ATLANTA -- John Smoltz lost a shot at his first no-hitter in the first three innings.
Oh sure, the scorebook will show that Washington's Ronnie Belliard broke it up with a clean single leading off the eighth. But Smoltz looked back at those early innings, when he burned 48 pitches and didn't have enough left at the end to finish the Atlanta Braves' 7-1 win over the Nationals.
"It had a chance to be a magical night," the 40-year-old Smoltz said. "I really felt like it would be. Unfortunately, I ran out of gas."
The only pitcher in baseball history with at least 200 wins and 150 saves, Smoltz had the crowd on its feet when he walked slowly to the mound to begin the eighth. He got ahead in the count 1-2, but Belliard lined the next pitch in front of Jeff Francoeur for a clean single to right.
For a split second, the strong-armed Francoeur actually thought of throwing to first in hopes of getting Belliard. "That would have been pretty cool," the outfielder said, but he had no chance of pulling it off.
Belliard's hit came on Smoltz's 109th -- and final -- pitch of the night. While everyone in the infield came up to congratulate the right-hander, manager Bobby Cox waddled to the mound to make a change.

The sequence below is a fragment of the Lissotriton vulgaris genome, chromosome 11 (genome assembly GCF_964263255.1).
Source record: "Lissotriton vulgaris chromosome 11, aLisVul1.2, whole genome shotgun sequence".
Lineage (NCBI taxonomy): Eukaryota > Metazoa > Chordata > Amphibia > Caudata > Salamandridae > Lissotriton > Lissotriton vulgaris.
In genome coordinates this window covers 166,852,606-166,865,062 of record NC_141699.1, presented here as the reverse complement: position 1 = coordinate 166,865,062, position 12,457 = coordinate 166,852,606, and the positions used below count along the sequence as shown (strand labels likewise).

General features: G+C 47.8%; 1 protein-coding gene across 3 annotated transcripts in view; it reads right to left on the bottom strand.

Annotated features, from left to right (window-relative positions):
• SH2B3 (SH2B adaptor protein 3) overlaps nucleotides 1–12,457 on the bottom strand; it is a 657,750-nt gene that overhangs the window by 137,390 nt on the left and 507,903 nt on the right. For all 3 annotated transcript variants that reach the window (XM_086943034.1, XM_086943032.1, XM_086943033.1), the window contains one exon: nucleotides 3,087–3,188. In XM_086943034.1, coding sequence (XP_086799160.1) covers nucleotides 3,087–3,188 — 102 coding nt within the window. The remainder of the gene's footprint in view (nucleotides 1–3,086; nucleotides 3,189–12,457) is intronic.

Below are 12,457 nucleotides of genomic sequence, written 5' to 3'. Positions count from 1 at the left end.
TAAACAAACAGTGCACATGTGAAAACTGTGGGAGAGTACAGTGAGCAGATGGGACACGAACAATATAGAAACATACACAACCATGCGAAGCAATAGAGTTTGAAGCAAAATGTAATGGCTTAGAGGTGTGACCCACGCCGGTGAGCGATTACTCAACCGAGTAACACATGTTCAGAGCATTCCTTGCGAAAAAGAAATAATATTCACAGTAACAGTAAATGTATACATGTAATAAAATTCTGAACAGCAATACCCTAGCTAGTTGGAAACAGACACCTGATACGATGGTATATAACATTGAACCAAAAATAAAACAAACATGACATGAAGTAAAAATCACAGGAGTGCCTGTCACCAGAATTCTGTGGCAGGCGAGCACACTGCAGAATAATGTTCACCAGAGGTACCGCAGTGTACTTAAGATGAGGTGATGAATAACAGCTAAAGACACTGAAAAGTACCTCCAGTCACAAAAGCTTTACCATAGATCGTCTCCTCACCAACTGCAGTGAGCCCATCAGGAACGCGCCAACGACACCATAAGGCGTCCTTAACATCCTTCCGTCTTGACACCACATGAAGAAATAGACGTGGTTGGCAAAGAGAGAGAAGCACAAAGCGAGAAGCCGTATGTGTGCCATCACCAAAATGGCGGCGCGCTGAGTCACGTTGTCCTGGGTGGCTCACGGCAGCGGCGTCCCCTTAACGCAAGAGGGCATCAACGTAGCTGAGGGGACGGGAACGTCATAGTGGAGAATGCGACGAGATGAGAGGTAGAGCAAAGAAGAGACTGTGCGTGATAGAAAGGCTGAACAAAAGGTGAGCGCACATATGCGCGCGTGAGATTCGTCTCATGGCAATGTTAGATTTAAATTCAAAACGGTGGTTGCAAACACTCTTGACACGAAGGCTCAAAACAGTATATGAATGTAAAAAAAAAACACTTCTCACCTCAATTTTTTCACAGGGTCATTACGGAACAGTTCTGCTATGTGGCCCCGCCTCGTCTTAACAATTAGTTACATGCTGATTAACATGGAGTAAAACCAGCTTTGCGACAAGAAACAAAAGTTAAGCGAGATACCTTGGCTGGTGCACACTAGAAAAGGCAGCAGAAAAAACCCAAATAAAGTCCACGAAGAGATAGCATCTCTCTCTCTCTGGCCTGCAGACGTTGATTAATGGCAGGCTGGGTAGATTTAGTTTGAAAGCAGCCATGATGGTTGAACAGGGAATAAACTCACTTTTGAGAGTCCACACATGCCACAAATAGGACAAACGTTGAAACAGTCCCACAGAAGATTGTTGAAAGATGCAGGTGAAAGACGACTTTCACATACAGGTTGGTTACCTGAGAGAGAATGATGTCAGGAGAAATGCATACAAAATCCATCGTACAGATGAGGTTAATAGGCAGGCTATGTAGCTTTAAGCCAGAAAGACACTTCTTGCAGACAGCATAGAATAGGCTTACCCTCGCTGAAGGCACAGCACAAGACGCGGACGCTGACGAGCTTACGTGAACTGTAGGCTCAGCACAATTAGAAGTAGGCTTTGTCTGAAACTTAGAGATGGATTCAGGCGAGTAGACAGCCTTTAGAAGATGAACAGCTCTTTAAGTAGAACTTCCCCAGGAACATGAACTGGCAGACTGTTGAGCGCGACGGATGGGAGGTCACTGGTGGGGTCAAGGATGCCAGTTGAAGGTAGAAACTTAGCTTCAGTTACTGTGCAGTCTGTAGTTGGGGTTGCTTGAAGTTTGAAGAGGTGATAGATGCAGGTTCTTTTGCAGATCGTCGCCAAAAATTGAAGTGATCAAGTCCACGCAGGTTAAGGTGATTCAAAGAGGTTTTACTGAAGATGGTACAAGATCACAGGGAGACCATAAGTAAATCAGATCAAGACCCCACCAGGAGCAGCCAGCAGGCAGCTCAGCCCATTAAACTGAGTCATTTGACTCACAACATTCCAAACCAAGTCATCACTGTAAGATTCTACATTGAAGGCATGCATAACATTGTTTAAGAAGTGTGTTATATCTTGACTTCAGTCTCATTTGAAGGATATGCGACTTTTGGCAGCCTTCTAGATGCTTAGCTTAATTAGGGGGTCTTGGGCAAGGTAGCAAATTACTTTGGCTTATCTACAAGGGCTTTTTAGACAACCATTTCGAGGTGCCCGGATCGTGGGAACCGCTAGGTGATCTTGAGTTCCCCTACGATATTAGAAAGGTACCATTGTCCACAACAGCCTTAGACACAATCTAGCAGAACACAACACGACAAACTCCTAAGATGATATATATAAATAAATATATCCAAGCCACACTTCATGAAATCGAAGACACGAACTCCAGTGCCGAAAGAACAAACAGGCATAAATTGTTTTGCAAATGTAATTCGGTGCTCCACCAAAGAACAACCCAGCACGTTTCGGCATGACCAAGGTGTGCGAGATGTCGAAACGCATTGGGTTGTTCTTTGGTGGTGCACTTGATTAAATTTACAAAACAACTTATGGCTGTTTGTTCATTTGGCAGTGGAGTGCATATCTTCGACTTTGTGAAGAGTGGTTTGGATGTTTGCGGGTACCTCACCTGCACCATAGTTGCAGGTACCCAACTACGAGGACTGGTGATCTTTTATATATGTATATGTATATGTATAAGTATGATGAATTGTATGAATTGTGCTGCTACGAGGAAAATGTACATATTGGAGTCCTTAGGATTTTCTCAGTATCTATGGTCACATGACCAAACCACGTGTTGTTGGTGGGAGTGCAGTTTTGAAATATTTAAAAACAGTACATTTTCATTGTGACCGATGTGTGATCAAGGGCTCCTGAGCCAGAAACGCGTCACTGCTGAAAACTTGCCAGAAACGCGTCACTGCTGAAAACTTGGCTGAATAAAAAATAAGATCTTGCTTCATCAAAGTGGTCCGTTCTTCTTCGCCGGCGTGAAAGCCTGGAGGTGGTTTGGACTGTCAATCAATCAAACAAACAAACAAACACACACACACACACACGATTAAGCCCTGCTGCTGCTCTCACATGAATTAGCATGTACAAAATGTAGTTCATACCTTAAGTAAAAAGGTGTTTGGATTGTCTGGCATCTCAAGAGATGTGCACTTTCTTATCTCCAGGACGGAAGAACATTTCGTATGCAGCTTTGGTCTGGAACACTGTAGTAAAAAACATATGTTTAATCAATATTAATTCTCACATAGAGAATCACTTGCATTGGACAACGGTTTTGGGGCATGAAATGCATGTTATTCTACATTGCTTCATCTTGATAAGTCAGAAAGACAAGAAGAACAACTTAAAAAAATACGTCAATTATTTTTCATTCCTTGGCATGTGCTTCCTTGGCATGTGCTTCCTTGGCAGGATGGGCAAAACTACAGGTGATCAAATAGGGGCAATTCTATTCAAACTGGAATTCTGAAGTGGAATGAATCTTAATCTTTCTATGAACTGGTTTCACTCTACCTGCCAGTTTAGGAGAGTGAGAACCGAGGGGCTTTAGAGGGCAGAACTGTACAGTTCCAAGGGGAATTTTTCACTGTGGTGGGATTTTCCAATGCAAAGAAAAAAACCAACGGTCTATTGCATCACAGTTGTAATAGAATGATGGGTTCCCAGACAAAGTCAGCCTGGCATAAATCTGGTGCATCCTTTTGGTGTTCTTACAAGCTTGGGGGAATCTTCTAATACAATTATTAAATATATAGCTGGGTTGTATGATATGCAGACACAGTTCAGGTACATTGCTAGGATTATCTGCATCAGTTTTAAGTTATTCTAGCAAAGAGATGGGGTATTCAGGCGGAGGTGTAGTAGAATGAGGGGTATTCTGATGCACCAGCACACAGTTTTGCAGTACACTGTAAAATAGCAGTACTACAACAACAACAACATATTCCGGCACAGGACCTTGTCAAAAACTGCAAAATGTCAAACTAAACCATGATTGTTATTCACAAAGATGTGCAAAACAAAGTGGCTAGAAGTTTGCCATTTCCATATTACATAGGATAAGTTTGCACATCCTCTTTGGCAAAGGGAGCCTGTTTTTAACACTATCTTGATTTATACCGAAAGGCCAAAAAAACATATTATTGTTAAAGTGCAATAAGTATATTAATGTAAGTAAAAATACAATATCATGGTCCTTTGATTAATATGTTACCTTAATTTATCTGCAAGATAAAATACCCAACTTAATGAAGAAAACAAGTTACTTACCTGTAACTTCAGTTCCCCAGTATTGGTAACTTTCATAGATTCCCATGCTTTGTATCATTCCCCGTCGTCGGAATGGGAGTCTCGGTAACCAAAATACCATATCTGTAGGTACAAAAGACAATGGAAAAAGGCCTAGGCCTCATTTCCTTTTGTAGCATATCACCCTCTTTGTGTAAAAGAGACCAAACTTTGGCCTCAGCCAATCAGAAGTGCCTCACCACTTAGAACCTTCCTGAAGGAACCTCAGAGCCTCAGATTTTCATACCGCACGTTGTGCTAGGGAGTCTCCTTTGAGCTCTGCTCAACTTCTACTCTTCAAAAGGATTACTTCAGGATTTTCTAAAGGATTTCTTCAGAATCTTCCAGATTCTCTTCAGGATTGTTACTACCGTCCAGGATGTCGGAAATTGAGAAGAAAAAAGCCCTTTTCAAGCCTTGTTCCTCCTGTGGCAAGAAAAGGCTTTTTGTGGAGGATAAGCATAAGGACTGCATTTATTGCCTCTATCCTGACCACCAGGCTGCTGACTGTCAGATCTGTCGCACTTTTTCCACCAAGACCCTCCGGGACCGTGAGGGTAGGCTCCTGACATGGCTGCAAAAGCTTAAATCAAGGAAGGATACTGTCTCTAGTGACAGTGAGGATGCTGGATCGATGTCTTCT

"I told Bobby, 'As soon as I give up a hit, I'm done,"' the pitcher said.
Smoltz (13-7) walked off to a standing ovation, having struck out 10 and walked two. He wound up being charged with a run as well when pinch-hitter Ryan Church doubled to the gap in left-center off Peter Moylan to bring home Belliard with the Nationals' only other hit.
Belliard came close in the fifth, lining one down the left-field line that was foul by inches. He eventually flied out to center, but caught up with one of Smoltz's dreaded sliders in his next at-bat.
"He got me (behind in the count) and then hung a pitch. You don't expect that pitch in that situation," Belliard said.